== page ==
Update: The L.A. County Department of Public Health’s Veterinary Public Health division reported Monday that nine rabid bats had been found in the Santa Clarita Valley so far this year. A spokeswoman said Tuesday the agency is revising the number to 12.
Another rabid bat has turned up in the Santa Clarita Valley, this time in a bathroom at College of the Canyons’ football stadium in Valencia.
COC Public Information Director Bruce Battle made the announcement by e-mail Monday afternoon.
“Prior to the Hart football game on Friday, Sept. 2, a live bat was found on the floor of the women’s restroom in the stadium,” the e-mail said. “No one was scratched or bitten by the bat, and COC facilities staff recovered it, bagged it and called Animal Control. Animal Control officers took the bat and tested it for rabies, and late last week the department confirmed that it was, in fact, rabid.”
The Los Angeles County Department of Public Health announced this week that a twelfth rabid bat has been found in the SCV, which has the highest concentration of rabies-infected animals in the county.
As of Monday, 27 rabid animals – all bats – had been identified so far this year throughout Los Angeles County, up from last week’s 23.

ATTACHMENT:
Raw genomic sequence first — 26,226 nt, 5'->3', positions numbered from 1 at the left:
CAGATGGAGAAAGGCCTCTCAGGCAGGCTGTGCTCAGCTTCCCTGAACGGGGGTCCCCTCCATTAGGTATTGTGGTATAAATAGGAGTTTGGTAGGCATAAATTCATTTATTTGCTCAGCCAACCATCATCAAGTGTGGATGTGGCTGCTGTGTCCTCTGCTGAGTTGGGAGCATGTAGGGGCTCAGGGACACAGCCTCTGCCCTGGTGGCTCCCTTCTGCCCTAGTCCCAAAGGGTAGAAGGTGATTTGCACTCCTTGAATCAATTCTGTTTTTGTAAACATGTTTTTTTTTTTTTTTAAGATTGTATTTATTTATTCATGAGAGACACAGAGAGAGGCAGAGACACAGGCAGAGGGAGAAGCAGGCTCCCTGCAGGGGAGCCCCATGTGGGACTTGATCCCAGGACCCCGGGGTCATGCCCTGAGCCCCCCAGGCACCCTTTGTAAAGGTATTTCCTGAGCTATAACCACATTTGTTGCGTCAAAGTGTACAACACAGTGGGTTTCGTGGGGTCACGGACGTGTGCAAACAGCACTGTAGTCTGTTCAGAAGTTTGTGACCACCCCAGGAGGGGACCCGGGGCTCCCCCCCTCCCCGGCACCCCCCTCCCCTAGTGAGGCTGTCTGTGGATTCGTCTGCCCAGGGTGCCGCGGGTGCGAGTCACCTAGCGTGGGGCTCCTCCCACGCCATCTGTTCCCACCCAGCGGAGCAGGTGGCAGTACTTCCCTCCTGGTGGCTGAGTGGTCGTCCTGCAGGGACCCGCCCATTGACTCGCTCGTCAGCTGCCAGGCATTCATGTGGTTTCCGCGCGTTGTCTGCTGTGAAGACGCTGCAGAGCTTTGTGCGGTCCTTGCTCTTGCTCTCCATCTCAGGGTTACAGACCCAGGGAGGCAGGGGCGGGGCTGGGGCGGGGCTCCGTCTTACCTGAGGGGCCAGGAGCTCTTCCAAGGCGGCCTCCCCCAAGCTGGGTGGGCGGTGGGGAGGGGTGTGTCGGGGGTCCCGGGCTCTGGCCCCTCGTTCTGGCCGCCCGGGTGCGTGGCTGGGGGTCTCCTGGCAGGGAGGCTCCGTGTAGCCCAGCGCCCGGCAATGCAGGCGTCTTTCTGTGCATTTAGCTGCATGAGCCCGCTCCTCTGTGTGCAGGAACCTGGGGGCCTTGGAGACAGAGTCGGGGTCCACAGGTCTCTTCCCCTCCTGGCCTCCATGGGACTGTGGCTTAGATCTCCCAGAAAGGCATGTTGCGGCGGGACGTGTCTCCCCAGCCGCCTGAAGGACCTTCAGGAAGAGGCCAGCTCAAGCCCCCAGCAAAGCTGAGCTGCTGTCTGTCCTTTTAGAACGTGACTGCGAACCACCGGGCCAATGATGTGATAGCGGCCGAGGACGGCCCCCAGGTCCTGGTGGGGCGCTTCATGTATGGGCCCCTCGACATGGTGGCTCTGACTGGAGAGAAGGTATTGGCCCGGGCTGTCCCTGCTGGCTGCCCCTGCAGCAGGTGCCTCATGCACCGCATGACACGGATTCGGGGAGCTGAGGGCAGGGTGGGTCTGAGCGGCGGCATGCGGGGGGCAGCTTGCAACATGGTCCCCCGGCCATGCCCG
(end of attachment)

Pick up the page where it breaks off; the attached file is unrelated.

Eight to 10 are typical for the entire county in a normal year.
It is unclear whether the bat found at COC is the same new bat reported in the Health Department’s totals for the week. However, since last week, the agency reports that a rabid bat was found on the floor of a bathroom at a school in Valencia.
The bat “latched onto (a) student’s sandal, but reportedly did not bite the student,” a Health Department website said.
According to the Health Department, bats seen flying during the day, or found on the ground, are more likely than others to have rabies. Never touch a bat or other wild animal, the agency advises, and if you pick up a bat with bare hands, you might get bitten and not know it because the bite marks can be small.
The rabies virus is typically transmitted through bites, and bats are by far the most common carriers. Persons bitten should be tested for rabies, which can be lethal.